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New database shows Arctic animals’ changing behavior in face of climate change

The warming planet is affecting how animals move, eat and mate, data shows

Three decades of data on animal migration and movements in the Arctic, tracked through a massive database developed by environmental engineers, shows that animals in one of Earth’s coldest regions are shifting their behaviors because of climate change.

The database, described in an article published today in the journal Science, includes records from ecologists around the world. It includes more than 200 research projects tracking the movements of more than 8,000 marine and land animals from 1991 to today.

“What we ended up with is this massive dataset that can tell us how the behavior of animals is evolving in the face of climate change,” said Gil Bohrer, a professor of civil, environmental and geodetic engineering at The Ohio State University, who developed the database and is one of the lead authors of the paper.

Scientists know the Arctic is warming. Average temperatures have increased about 2.3 degrees Celsius since the 1970s, research shows.

Earlier springs, warmer winters, shrinking ice and increased human development are affecting how native animals behave, researchers have found. Along with the details of the database, the paper published in Science includes the results from three studies based on the data, showing long-term and large-scale behavioral changes in the behaviors of golden eagles, bears, caribou, moose and wolves.

Ecologists have been watching individual species — and individual animals — for years, but until this database, no comprehensive source existed to gather the collected data over time across different studies, and collected by different researchers in academic, private and government agencies. The database is hosted on Movebank, a research and collaboration platform for animal movement, developed and housed at the Max Planck Institutes in Germany.

Collecting, cleaning and synthesizing the data into an easy-to-use database involved navigating political boundaries, individual research institution policies, and 30 years of notes from thousands of researchers.

But collecting the data into one place was important, Bohrer said: Without the database, scientists worldwide would have a difficult time quantifying the long-term effects of climate change and other human activity on animals across the Arctic.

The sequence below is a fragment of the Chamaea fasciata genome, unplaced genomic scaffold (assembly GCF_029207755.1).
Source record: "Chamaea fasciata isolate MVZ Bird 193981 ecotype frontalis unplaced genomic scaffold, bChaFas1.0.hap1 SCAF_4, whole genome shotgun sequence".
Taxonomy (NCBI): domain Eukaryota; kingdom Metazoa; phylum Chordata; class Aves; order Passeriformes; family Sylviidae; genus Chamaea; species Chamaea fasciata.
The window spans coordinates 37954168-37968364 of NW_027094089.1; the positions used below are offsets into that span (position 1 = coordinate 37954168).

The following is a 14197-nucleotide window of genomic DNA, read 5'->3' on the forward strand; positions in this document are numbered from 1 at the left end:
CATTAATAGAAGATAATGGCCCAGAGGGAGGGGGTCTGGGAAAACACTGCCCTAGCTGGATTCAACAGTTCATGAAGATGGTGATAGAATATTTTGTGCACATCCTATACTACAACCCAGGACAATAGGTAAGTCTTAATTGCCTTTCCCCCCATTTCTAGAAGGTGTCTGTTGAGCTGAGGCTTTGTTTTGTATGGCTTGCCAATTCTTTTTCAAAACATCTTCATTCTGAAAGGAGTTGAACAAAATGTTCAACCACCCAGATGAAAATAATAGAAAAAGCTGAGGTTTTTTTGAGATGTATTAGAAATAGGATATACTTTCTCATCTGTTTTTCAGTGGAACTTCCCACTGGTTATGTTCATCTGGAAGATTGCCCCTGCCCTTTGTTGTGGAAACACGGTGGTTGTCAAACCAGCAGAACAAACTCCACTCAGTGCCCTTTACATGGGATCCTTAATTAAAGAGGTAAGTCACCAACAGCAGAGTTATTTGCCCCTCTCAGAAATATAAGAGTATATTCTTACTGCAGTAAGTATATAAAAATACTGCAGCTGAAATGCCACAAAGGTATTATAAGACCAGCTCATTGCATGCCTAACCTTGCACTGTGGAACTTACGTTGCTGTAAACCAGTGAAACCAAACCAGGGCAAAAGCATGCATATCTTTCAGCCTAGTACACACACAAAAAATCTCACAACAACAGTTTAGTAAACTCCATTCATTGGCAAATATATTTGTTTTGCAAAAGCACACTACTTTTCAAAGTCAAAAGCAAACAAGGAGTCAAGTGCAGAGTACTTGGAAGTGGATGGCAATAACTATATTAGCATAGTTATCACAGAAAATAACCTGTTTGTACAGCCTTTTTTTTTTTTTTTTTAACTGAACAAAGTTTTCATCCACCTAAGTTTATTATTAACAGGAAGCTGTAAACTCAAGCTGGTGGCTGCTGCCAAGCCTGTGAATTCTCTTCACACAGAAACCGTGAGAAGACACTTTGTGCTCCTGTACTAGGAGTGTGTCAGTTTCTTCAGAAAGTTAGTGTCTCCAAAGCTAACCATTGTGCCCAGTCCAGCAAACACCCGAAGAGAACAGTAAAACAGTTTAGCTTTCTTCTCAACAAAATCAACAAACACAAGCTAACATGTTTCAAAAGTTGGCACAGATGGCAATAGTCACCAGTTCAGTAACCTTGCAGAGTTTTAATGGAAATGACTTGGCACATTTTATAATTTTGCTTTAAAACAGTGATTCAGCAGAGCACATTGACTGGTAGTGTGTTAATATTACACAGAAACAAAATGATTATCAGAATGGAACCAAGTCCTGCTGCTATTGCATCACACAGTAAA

“Ecologists are doing the best they can, but often, movement track data would be lost — researchers retire or move to other positions, the hard drive ends up getting lost, the research notebook is misplaced or thrown away, and then that data is gone,” Bohrer said. “And animal tracking is very hard to do, so a research project might cover a handful of animals, maybe 10s at the most. Each animal-movement tag costs hundreds — and sometimes thousands — of dollars, and you need to catch the animal and follow it. It’s a lot of work and a lot of money.”

The database, Bohrer said, allows researchers to share their work with other scientists, potentially saving both money and time and, for the first time, allowing ecologists to identify and locate data collected by others anywhere in the Arctic, and use shared data to evaluate long-term, and large-scale movements of multiple species from a common data source.

The three research studies that based their findings on the database show that the Arctic’s animals are shifting their behaviors in ways that could affect the animals’ ability to eat, mate and survive.

One study compared movements of more than 100 golden eagles from 1993 to 2017 and found that immature birds migrating north in the spring arrived to that region earlier after a mild winter, indicating that warmer temperatures may push them to migrate sooner. Adult golden eagles, which on average start their migration earlier than immature birds, however, did not shift their patterns. That could have consequences for nesting and chick survival, the study’s authors found. In that case, access to comprehensive data gives ecologists better strategies for managing those bird populations.

Another study tracked more than 900 female caribou from 2000 to 2017 and found that more northern herds are giving birth earlier in the spring, while the calving dates of southern populations have not changed. The calving dates of northern populations are apparently responding to the mean warmer conditions and early spring onset in the Arctic. However, this response of earlier calving dates is risky. The early spring dates are associated with higher weather variation, and events of late deep spring snow are more likely to kill calves born earlier in the season.

A third study analyzed the speeds at which bear, caribou, moose and wolves moved throughout the region from 1998 to 2019 and found that those species moved at different speeds depending on seasonal temperatures, rain and winter snow. That matters for the animals’ ability to survive: The ability of many land animals to hunt food is built around their ability to move around large areas of land. The study found that moose and caribou moved more in days with higher temperatures, while their predators, wolf and black bears, tended to move less. The results suggest that herbivores will have a harder time finding food and avoiding predators as temperatures continue to rise.

The database also gives researchers a baseline of how many animals behaved in the early 1990s, which will allow them to track changes over the coming decades.

This work was funded by NASA’s Arctic-Boreal Vulnerability Experiment.

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